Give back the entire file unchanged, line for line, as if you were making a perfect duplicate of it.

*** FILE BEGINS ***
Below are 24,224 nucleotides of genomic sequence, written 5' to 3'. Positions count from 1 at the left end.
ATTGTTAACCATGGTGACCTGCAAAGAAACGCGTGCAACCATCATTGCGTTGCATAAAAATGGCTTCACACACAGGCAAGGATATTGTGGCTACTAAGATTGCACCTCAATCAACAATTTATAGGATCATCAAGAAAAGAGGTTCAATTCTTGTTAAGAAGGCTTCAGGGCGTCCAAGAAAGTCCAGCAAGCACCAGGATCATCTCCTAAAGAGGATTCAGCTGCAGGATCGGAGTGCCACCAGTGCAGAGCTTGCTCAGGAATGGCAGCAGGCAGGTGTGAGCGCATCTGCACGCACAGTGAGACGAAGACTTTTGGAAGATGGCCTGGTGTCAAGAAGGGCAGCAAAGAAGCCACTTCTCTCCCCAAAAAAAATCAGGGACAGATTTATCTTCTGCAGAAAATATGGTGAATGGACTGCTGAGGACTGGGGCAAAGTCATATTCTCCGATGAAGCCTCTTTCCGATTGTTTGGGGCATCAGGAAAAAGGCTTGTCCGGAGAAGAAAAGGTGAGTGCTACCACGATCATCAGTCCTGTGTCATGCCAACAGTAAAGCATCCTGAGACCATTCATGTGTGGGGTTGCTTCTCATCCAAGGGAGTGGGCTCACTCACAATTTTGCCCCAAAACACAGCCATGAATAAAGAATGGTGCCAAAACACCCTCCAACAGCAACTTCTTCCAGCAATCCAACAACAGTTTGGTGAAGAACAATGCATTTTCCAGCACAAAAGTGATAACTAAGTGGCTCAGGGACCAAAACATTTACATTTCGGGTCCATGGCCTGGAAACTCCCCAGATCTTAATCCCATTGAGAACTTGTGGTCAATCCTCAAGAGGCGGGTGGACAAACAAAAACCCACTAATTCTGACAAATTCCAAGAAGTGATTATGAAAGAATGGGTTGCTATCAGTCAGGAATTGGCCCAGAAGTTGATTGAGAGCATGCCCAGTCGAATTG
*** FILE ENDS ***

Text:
Below are 24,224 nucleotides of genomic sequence, written 5' to 3'. Positions count from 1 at the left end.
ATTGTTAACCATGGTGACCTGCAAAGAAACGCGTGCAACCATCATTGCGTTGCATAAAAATGGCTTCACACACAGGCAAGGATATTGTGGCTACTAAGATTGCACCTCAATCAACAATTTATAGGATCATCAAGAAAAGAGGTTCAATTCTTGTTAAGAAGGCTTCAGGGCGTCCAAGAAAGTCCAGCAAGCACCAGGATCATCTCCTAAAGAGGATTCAGCTGCAGGATCGGAGTGCCACCAGTGCAGAGCTTGCTCAGGAATGGCAGCAGGCAGGTGTGAGCGCATCTGCACGCACAGTGAGACGAAGACTTTTGGAAGATGGCCTGGTGTCAAGAAGGGCAGCAAAGAAGCCACTTCTCTCCCCAAAAAAAATCAGGGACAGATTTATCTTCTGCAGAAAATATGGTGAATGGACTGCTGAGGACTGGGGCAAAGTCATATTCTCCGATGAAGCCTCTTTCCGATTGTTTGGGGCATCAGGAAAAAGGCTTGTCCGGAGAAGAAAAGGTGAGTGCTACCACGATCATCAGTCCTGTGTCATGCCAACAGTAAAGCATCCTGAGACCATTCATGTGTGGGGTTGCTTCTCATCCAAGGGAGTGGGCTCACTCACAATTTTGCCCCAAAACACAGCCATGAATAAAGAATGGTGCCAAAACACCCTCCAACAGCAACTTCTTCCAGCAATCCAACAACAGTTTGGTGAAGAACAATGCATTTTCCAGCACAAAAGTGATAACTAAGTGGCTCAGGGACCAAAACATTTACATTTCGGGTCCATGGCCTGGAAACTCCCCAGATCTTAATCCCATTGAGAACTTGTGGTCAATCCTCAAGAGGCGGGTGGACAAACAAAAACCCACTAATTCTGACAAATTCCAAGAAGTGATTATGAAAGAATGGGTTGCTATCAGTCAGGAATTGGCCCAGAAGTTGATTGAGAGCATGCCCAGTCGAATTG